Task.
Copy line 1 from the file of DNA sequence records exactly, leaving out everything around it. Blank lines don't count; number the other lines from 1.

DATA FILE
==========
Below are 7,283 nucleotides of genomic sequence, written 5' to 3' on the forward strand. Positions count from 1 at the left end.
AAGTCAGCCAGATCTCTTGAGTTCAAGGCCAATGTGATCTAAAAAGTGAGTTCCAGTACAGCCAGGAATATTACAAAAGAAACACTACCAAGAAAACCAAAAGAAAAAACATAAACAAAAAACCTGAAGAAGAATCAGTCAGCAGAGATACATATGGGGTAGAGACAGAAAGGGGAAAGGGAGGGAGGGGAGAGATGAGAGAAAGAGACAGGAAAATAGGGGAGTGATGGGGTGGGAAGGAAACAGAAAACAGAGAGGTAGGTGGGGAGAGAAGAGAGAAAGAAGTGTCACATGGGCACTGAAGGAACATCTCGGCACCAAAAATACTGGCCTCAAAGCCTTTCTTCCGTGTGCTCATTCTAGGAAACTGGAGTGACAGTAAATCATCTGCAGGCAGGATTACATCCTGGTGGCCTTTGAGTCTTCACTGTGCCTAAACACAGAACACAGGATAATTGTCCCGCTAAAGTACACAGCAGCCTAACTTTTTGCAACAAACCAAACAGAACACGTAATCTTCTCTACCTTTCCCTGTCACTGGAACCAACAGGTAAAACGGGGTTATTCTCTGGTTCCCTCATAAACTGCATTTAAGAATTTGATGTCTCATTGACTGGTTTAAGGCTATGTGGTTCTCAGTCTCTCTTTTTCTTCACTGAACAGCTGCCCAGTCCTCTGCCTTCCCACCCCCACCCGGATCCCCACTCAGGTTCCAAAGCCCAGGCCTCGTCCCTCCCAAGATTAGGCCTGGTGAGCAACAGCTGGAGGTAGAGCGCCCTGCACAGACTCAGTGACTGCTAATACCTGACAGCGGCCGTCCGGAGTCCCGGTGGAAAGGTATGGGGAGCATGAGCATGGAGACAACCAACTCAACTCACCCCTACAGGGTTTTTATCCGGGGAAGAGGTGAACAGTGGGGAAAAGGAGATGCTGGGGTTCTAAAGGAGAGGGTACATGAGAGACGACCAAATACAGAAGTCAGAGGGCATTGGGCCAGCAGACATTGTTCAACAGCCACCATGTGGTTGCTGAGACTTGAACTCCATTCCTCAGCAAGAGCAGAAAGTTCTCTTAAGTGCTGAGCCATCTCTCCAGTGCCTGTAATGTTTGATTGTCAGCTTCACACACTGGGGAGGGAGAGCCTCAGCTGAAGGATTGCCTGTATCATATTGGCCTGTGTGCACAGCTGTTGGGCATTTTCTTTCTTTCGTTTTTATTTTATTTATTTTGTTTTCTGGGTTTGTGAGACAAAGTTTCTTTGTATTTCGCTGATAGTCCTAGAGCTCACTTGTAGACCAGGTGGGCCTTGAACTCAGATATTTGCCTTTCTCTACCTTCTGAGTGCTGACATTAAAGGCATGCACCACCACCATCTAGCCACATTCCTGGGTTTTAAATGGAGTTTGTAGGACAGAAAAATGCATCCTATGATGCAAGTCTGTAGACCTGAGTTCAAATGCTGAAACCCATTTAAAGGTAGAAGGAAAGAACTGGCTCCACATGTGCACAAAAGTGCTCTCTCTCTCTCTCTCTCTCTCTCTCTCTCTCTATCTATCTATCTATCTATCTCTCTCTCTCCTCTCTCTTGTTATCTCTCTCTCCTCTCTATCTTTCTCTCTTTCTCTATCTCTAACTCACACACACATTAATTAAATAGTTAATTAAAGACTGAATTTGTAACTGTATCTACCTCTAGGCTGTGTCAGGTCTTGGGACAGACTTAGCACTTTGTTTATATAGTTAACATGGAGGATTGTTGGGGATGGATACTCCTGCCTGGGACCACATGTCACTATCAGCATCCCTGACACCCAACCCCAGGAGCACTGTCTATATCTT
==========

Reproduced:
Below are 7,283 nucleotides of genomic sequence, written 5' to 3' on the forward strand. Positions count from 1 at the left end.